el-limpiador

El Limpiador

By - 13 July, 2013

Adrián Saba’s debut feature El Limpiador (The Cleaner) is an apocalypse film like no other. Indeed, in spite of the feature’s core focus on the spread of a destructive – yet inexplicable – plague in the Peruvian capital Lima, there are no zombies in sight here. Gone are the flesh-hungry infected prevalent in disaster films such as 28 Days Later and Resident Evil; gone is the focus on survival at all costs in the face of the deadly outbreak of a man-made virus.

Instead, Saba’s tale offers a subtle, heart-warming inversion of the traditional tropes of plague plots, focusing on the feelings and emotions of the few who survive the pestilence rather than the epidemic itself.

Our protagonist is Eusebio (Victor Prada), a forensic cleaner who is charged with sterilising sites where people have succumbed to the Lima plague. While his monotonous job consists of solemnly fumigating these buildings in his striking white forensic suit, his life will forever change when he falls upon a boy, Joaquín (Adrian du Bois), hiding in one of the homes he has been sent to clean. With his superiors refusing to take responsibility for the child, and with the refuges established in the wake of the epidemic fit to burst, Eusebio takes the boy in, and embarks on a search to find the boy’s remaining family in a city in decay.

Throughout the feature, the relationship between Eusebio and Joaquín form the spine of the filmic narrative, relegating the plague to a secondary plot device which, although ever-present, unsettles more due in its on-screen absence. Saba wisely opted to shy away from explicit references to the plague itself: the viewer will never learn how the plague has come about, nor exactly how it operates; perhaps more importantly, the viewer will never see the corpses of the victims that Eusebio has to deal with when sterilising the homes he visits.

In stark contrast, it is the sheer normality of the plagued city which ultimately disturbs the viewer; indeed, it quickly becomes clear that the citizens who have survived the epidemic have simply come to accept its grip on the city. One particular scene early in the film perfectly encapsulates the citizens’ solemn resignation: while Eusebio sits at a restaurant table after clocking off from work, a customer collapses to the shop floor having fallen prey to the plague. While the viewer expects commotion to meet this shocking revelation, we instead see a customer don his face mask and silently exit the restaurant while the owner phones the authorities to report the death. Immediately after, Eusebio’s phone rings to alert him to clean up the very same restaurant he is sat in. Dejectedly, he hangs up and puts his spoon down, the scene closing with him donning his face mask ready to fumigate the building. One thing is perfectly clear: this is, in all senses, a dead city, where tragedy is now normality.

The citizens’ eerily neutral relationship with the plague is perfectly captured by César Fe’s exquisite cinematography, which persistently focuses on the void that the epidemic has left in the city. The shots’ frequent relegation of characters to the edge of the frame does much to convey their alienation and isolation to the viewer, while the camera often dwarfs the on-screen characters in wide establishing shots in a design decision which emphasises the desolate soullessness of the plague-ridden city.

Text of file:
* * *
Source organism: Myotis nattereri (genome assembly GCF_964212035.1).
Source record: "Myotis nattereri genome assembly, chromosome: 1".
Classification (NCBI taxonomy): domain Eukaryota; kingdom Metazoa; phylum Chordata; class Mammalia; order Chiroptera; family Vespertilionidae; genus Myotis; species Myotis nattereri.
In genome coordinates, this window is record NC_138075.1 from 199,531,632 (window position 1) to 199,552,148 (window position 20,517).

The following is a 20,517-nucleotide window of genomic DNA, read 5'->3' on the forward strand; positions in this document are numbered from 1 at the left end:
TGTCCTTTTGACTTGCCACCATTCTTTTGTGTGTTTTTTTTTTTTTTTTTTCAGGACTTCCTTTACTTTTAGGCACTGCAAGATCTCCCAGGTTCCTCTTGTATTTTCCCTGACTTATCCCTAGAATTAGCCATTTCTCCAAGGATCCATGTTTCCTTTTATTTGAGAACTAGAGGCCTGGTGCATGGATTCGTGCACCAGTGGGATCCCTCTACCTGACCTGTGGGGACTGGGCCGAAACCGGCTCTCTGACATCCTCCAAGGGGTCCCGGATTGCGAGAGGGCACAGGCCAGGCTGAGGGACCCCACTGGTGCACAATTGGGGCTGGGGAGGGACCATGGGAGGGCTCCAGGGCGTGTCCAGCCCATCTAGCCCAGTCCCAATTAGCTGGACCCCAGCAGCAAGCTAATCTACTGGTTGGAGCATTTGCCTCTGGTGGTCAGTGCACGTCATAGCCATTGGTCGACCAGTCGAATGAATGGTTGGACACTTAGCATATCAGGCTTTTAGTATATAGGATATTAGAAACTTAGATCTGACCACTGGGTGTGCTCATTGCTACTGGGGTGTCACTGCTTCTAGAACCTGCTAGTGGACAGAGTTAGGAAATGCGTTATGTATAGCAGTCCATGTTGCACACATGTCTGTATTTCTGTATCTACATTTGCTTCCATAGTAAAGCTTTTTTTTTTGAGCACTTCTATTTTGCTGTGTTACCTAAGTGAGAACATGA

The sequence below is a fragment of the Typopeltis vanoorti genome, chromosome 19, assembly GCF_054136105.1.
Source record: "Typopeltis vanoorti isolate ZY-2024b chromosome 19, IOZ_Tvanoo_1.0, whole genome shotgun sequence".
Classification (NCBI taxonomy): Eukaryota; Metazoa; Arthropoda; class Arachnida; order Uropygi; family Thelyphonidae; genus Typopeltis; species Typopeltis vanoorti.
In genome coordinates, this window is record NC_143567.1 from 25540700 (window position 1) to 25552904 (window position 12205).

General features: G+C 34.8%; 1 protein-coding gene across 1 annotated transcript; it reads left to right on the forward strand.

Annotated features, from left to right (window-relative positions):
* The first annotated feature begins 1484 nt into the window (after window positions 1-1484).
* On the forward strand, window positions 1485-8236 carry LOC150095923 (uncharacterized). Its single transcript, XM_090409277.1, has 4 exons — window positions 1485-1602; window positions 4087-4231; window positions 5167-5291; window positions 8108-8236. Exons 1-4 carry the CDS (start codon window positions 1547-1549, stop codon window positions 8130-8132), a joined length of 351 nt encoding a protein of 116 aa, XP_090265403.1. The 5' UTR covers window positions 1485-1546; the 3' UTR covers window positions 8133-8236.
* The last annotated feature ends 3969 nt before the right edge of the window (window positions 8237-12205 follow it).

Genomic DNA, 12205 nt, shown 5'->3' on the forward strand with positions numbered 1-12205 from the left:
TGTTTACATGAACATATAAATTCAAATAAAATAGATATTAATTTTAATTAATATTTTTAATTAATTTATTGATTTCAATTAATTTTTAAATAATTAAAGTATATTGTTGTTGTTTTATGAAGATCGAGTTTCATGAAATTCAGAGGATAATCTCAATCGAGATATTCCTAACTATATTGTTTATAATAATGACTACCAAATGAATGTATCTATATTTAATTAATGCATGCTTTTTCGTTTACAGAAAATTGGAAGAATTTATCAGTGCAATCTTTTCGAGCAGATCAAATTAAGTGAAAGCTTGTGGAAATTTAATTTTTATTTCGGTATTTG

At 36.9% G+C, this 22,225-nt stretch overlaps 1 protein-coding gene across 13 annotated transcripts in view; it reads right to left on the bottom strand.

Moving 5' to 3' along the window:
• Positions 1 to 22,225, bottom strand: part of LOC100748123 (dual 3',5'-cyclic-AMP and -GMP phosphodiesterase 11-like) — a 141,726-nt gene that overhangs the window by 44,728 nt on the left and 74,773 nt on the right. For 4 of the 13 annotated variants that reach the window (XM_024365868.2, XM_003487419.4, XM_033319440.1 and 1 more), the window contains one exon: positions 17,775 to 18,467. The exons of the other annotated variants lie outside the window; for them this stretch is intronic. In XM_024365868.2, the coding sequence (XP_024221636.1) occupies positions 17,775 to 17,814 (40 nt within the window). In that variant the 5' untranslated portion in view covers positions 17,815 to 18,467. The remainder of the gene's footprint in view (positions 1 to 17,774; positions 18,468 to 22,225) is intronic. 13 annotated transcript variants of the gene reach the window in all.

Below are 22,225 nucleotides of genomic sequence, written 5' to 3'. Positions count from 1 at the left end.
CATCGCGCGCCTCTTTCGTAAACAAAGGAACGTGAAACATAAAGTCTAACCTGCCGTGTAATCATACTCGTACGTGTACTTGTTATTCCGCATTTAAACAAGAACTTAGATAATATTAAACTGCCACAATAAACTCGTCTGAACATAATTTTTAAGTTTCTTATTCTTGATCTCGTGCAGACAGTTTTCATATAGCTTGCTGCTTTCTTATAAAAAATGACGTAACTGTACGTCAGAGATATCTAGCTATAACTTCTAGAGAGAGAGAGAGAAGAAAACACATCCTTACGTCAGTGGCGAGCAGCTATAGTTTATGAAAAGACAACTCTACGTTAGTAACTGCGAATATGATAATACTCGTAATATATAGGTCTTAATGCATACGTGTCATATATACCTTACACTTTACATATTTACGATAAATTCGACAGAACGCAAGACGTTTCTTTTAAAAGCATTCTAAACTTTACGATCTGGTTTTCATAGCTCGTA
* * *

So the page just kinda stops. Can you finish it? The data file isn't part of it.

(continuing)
Whether we see empty train stations and airports or cavernous stadia lacking spectators, Saba’s feature succeeds in implicitly alluding to the city’s slow and painful death, where the drop in footfall has quite literally drained the life and soul of the city and painfully isolated those who remain.

Within this empty setting, the budding relationship between the lonely old man Eusebio and the frightened Joaquín takes centre-stage. Above all else, this personality mismatch does a great deal to bring the life-blood back to a city sorely lacking any sort of affection and warmth. The viewer is faced with two characters with starkly different views of the world: while the old man is almost entirely desensitised to the horrible results of the plague, the innocent youth is a direct victim of them, forging a relational imbalance which brings up some greatly touching moments.

A scene of note sees Joaquín urging Eusebio to go searching for his mother’s grave in the cemetery while the old man struggles to find a way to avoid revealing the grim truth of the situation. As the viewer has already seen, the faceless victims of the plague are unceremoniously hauled into a ditch after their possessions have been burnt, in a ritual which has become nothing but a mechanical act for the film’s protagonist.

Although Eusebio has come to accept this sad truth as a lonely man with no love interest, the arrival of the boy re-humanises the epidemic for him, provoking him to ask himself questions which he had long since forgotten: where do we go when we die? Is death a painful ordeal? Will there be another life?

With Eusebio’s need to care for Joaquín forcing him to deal with the painful consequences of the epidemic, he can no longer perceive the plague as an entity external to himself. For the first time, he has to reassess the role he plays in the world around him and care for another, bringing some emotion back to his lonely, monotonous life.

It is for this reason that Saba’s debut feature maintains the viewer’s interest until the film’s very last scene. In the midst of this lonely city in decay, we are consistently willing to invest time in Saba’s protagonists, two people who are forced to coexist through circumstance but who come to rely on each other by the film’s end. Above all else, El Limpiador impresses in its ability to bring some much-needed heart to an environment plunged in horror.

El Limpiador was screened as part of the East End Film Festival.

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